# How to change rotation speed

I’m trying to make a tank, and it works pretty well, I just wished that the turret would rotate a bit slower. Is it possible to change the rotation speed?
Here’s the code I have:

``````    void Update()
{
Vector3 mousePos = Input.mousePosition;
mousePos.z = 5.31f;

Vector3 objectPos = Camera.main.WorldToScreenPoint (transform.position);
mousePos.x  = mousePos.x - objectPos.x;
mousePos.y = mousePos.y - objectPos.y;

float angle = Mathf.Atan2(mousePos.y, mousePos.x) * Mathf.Rad2Deg;
transform.rotation = Quaternion.Euler(new Vector3(0, 0, angle));
}
``````
1 Like

Your code must depend on user frame rate to play for each user the same way. You can achieve this by multiplying Time.deltaTime.

On the provided, you can see tips for doing Rotation. Also check this with Rotation example: Unity - Scripting API: Transform.rotation

Lines 10 and 11 above compute the angle and instantly set it.

Instead, use this pattern and (most likely) `Mathf.MoveTowardsAngle()` to get a gradual change:

Smoothing movement between any two particular values:

You have currentQuantity and desiredQuantity.

• only set desiredQuantity
• the code always moves currentQuantity towards desiredQuantity
• read currentQuantity for the smoothed value

Works for floats, Vectors, Colors, Quaternions, anything continuous or lerp-able.

The code: SmoothMovement.cs · GitHub

EDIT: you also should only do those lines if `mousePos` is greater than a certain amount after you subtract the `objectPos` from it, something like:

``````if (mousePos.magnitude > 0.1f)
{
/// ... do the smoothing code here, what was lines 10 / 11 above
}
``````

So I’d have to do the thing from that GitHub doc, set the `desiredQuantity` to the angle of the cursor, and then

``````currentQuantity = Mathf.MoveTowardsAngle(
currentQuantity,
desiredQuantity,
MovementPerSecond * Time.deltaTime);
``````

Or will that not work?

Yes, that is exactly what you want.

And you would use the `currentQuantity` (you should probably name it `currentAngle` for sanity sake) for your Quaternion.Euler() call.

Speaking of sanity and naming, you may want to get in the habit of making extra named variables, as a new `relativeDirection` Vector3, rather than modifying the `mousePos` … yes, it’s easy and cheesy to see what you did above, but it would be clearer if there was a whole fresh variable.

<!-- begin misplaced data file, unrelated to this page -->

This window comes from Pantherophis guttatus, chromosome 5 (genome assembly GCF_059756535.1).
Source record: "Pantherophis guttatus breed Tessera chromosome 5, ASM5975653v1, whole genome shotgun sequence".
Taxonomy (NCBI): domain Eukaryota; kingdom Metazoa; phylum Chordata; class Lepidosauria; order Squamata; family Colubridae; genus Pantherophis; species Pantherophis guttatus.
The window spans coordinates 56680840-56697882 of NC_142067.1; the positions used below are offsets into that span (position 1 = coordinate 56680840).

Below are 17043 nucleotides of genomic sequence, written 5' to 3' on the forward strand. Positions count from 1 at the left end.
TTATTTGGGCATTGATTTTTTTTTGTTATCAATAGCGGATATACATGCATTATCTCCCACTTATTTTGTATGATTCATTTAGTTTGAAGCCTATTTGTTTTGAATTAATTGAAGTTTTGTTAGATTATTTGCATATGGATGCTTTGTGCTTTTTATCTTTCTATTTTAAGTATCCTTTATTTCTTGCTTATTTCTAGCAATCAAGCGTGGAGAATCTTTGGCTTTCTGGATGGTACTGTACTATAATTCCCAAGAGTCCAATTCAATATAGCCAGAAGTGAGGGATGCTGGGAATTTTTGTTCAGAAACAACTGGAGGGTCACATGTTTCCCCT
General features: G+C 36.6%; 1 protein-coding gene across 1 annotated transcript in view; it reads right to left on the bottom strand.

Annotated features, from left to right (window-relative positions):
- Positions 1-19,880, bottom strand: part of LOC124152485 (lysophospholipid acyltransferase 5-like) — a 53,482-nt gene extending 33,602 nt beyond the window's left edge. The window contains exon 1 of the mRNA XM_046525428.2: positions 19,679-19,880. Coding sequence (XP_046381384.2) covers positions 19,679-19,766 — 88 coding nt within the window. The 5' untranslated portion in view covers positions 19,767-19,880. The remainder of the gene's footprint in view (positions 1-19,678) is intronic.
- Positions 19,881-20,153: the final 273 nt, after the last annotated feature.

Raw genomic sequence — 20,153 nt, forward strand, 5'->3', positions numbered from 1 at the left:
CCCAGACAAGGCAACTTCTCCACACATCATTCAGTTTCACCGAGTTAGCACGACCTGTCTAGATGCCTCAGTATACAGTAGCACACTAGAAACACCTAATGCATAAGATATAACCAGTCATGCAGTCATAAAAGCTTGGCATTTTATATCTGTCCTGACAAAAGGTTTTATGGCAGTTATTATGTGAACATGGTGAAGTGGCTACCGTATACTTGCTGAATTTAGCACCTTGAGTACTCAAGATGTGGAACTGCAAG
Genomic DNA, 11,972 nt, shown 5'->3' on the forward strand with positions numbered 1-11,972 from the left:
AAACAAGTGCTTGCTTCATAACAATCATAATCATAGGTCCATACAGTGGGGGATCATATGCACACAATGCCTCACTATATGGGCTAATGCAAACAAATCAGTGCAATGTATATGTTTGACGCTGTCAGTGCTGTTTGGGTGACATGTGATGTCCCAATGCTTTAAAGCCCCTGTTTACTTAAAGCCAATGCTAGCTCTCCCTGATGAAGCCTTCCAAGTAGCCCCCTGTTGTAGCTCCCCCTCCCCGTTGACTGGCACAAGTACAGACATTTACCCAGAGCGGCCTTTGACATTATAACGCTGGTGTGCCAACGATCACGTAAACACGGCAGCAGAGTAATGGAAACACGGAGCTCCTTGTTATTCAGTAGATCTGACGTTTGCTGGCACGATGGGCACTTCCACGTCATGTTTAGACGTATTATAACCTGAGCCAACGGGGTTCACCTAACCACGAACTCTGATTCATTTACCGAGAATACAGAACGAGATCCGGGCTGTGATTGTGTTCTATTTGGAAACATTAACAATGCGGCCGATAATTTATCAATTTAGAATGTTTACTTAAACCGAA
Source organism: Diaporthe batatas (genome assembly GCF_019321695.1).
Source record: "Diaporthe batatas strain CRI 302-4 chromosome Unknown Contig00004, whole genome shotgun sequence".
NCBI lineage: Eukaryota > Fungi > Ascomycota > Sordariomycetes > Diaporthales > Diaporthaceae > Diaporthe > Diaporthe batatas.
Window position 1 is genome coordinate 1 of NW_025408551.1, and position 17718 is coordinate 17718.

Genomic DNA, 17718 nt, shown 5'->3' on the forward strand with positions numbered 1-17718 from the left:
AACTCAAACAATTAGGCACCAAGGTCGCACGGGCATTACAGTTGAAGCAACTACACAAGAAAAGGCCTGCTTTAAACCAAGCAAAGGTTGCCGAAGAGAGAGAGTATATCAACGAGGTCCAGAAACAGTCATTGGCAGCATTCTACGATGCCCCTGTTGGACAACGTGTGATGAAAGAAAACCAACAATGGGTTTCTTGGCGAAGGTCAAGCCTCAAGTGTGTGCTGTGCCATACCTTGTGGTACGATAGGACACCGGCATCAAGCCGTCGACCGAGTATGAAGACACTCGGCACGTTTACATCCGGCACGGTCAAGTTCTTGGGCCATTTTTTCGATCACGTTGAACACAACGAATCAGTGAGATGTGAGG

``````Vector3 relativeDirection = mousePos - objectPos;
``````

That way if later in the function you go to use `mousePos`, its meaning isn’t suddenly different because you subtracted `objectPos` halfway through things.

A lot of compilers will generate nearly (or exactly) the same code when they see either one.

And while we’re at it, I just noticed that `5.31f` magic number… that’s sorta… sub-optimal. Here’s a blurb on magic numbers:

Don’t use Magic Numbers:

Instead, know where the number comes from and compute it from the correct inputs, or at least extract it to somewhere semantically meaningful so you have a fighting chance of understanding it in the future should it need to change.

Does the float `angle` need to be converted to something else because I made `desiredAngle` equal the float `angle`, then put that through the `ProcessMovement()` with `Mathf.MoveTowardsAngle` and then put `ProcessMovement()` back in `Update()`, but it doesn’t seem to do anything.

About the magic number; I’m quite new to this so I didn’t write too much of the code myself.
However I was curious earlier so I checked it out but it doesn’t seem to do anything, I set it to 0 and nothing happened, and I set it to 100 and nothing happened.

That’s just a bug for you to debug and figure out why the data isn’t changing. You have reference code from the github to test against. See below for how to debug.

Sample code is great, but there are two steps to it, not just one:

Two steps to tutorials and / or example code:

1. do them perfectly, to the letter (zero typos, including punctuation and capitalization)
2. stop and understand each step to understand what is going on.

If you go past anything that you don’t understand, then you’re just mimicking what you saw without actually learning, essentially wasting your own time. It’s only two steps. Don’t skip either step.

Sounds like you wrote a bug… and that means… time to start debugging!

By debugging you can find out exactly what your program is doing so you can fix it.

Use the above techniques to get the information you need in order to reason about what the problem is.

You can also use `Debug.Log(...);` statements to find out if any of your code is even running. Don’t assume it is.

Once you understand what the problem is, you may begin to reason about a solution to the problem.